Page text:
Life Care Center reports dramatic decrease in new virus cases

  • A sign expresses gratitude to employees at the Life Care Center in Hilo on Oct. 7. (KELSEY WALLING/Tribune-Herald file photo)

Administrators at Life Care Center of Hilo are “cautiously optimistic” as the facility works to recover from an ongoing outbreak of COVID-19.

Senior Executive Director Mark Mann told the Tribune-Herald on Friday that the number of new cases reported at the facility has dramatically decreased since early October.

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“Since that point, (the outbreak) really slowed down, and we’ve taken measures with our three different (isolation) zones to minimize exposure with each new case,” he said. “We’ve really drilled down and done a great job, I think, of stopping the spread.”

According to Mann, only a few new resident cases have been reported over the last week.

As of Friday, 55 residents have been diagnosed with the coronavirus since late September. Of those, 26 are at the facility, one is receiving treatment at Hilo Medical Center, and two have been discharged.

Eighteen residents have so far recovered, and Mann said by the end of the month, that number is projected to more than double.

At that point, assuming there are no new case, Life Care Center would only have a few active cases remaining, he said.

“And that is really our hope and prayer at this point.”

Fourteen of 17 employees who have tested positive for COVID-19 also have recovered thus far.

Three new deaths, however, were reported by the facility this week, bringing the number of COVID-related deaths to eight.

“We’re devastated that we’ve lost people, and I don’t know how you prepare or process or deal with that,” Mann said.

However, Life Care Center is a “very large facility … and if we can contain it at this point, we would be very proud of what we have done.”

Patients and staff are tested for the virus twice a week, but if someone exhibits symptoms between tests, a rapid antigen test is conducted.

Residents continue to be screened three times a day, and staff are screened at the beginning and end of each shift, Mann said.

If a patient is positive, they’re moved into a “red zone,” where the known COVID-positive patients are, and a follow-up test is performed to confirm the results.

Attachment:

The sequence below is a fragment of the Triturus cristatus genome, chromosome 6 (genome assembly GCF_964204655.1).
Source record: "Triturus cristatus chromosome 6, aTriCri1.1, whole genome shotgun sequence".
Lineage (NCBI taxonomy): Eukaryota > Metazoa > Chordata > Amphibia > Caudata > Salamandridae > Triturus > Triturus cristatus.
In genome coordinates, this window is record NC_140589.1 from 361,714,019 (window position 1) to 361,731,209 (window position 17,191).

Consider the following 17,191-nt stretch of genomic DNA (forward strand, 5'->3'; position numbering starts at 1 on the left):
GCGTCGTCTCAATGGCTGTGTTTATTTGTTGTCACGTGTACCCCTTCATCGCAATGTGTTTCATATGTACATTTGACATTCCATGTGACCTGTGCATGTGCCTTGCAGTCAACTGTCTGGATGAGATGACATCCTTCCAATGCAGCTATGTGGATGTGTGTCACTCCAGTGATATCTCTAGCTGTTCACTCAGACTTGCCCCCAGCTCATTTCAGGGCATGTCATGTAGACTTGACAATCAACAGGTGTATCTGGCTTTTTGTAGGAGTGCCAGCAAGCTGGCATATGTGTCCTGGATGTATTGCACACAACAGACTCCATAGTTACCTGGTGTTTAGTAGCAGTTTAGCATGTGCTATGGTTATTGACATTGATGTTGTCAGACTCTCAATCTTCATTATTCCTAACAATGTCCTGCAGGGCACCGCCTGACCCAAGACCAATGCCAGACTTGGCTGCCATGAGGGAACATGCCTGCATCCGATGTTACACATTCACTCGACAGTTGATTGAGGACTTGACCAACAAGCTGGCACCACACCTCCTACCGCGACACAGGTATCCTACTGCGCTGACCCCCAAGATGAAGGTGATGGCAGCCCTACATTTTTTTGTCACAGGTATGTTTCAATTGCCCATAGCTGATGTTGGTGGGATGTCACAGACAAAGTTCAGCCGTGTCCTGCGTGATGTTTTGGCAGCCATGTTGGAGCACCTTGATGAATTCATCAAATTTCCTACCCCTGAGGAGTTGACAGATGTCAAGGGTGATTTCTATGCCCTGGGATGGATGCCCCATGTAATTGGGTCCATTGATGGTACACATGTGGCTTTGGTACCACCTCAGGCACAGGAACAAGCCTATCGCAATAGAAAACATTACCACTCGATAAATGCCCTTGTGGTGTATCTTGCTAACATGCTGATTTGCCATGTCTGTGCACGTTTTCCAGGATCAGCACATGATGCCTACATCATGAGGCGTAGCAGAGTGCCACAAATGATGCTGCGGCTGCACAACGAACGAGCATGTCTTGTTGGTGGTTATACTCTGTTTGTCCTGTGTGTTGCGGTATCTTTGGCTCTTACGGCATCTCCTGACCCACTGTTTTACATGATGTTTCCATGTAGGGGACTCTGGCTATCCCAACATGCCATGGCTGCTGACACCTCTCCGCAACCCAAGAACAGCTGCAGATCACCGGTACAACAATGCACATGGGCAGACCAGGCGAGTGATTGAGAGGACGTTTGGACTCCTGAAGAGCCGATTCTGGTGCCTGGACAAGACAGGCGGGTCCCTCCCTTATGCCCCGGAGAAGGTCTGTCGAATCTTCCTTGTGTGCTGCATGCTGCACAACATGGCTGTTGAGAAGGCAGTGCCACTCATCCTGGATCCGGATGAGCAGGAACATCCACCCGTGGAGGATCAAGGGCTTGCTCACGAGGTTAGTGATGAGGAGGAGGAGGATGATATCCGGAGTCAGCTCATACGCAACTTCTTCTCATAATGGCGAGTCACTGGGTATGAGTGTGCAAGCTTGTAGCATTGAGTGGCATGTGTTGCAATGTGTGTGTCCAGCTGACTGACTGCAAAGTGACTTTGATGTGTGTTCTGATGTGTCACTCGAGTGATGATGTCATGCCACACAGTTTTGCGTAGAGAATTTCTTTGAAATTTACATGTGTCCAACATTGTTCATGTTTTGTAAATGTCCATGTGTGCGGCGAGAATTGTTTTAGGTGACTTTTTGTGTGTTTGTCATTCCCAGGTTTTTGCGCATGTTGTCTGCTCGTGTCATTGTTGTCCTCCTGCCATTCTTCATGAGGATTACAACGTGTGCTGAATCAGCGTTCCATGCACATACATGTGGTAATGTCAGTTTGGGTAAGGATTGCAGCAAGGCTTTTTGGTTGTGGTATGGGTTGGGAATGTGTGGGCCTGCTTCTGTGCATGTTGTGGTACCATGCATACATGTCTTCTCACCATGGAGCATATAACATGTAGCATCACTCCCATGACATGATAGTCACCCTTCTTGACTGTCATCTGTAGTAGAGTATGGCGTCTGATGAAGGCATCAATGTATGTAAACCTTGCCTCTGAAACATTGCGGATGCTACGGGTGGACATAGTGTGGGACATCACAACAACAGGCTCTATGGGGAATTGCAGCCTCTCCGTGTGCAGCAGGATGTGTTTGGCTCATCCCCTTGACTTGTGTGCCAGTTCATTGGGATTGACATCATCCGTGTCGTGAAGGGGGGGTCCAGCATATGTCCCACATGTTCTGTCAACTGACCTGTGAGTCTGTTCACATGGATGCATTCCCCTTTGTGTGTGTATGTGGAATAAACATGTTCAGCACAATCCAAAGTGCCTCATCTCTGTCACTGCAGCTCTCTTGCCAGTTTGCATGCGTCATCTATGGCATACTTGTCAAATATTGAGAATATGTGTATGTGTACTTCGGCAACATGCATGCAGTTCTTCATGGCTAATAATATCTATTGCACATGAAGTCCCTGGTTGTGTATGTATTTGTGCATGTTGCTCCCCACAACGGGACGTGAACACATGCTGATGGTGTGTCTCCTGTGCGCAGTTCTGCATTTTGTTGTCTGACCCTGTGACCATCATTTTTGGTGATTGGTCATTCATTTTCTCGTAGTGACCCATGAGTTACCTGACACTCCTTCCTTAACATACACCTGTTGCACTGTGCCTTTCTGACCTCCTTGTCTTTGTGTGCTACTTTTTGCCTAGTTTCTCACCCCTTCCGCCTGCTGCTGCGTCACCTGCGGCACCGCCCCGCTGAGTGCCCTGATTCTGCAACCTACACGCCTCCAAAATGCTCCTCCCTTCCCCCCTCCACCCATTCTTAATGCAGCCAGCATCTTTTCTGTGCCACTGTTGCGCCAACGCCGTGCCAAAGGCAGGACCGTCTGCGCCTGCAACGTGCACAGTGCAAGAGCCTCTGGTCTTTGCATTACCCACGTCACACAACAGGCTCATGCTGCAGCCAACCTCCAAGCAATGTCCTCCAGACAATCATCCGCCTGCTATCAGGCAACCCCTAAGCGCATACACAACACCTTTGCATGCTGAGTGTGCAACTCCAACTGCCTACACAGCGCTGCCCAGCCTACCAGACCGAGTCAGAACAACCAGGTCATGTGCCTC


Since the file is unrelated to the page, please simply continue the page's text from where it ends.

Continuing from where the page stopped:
In May, the facility established a COVID-19 unit divided into zones based on severity: red zone for those who are COVID-positive, yellow for those under investigation, and green for those being monitored.

A red zone also was established for Life Care Center’s secure special-care units that house individuals with Alzheimer’s disease and dementia.

The first outbreak was not within the facility’s secure units, but at this point, Mann said cases now are largely isolated to one of the two secure units.

Asymptomatic residents and staff, however, continue to be the facility’s biggest concern.

“Our testing has really helped with that,” said Mann, who added that two-thirds of the cases at Life Care Center are asymptomatic.

A growing positivity rate within the community also is cause for concern. Mann said more community spread means there’s a higher risk of the virus being brought into the nursing home.

Life Care Center of Hilo has received from the county help with testing and additional housekeeping staff.

The Healthcare Association of Hawaii will send licensed practical nurses and registered nurses later this month to provide additional assistance and respite for the staff.

“This is a marathon, and their commitment and dedication haven’t wavered at all, (but we’d) like to give some people some rest,” Mann said.

The Hawaii Healthcare Emergency Management Coalition also has helped the facility secure personal protective equipment.

According to Mann, there were 179 residents and just over 200 employees at Life Care Center as of Friday.

New patients have not been admitted since Sept. 6.

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Prior to the outbreak, the facility averaged about 30 admissions a month.

Email Stephanie Salmons at ssalmons@hawaiitribune-herald.com.

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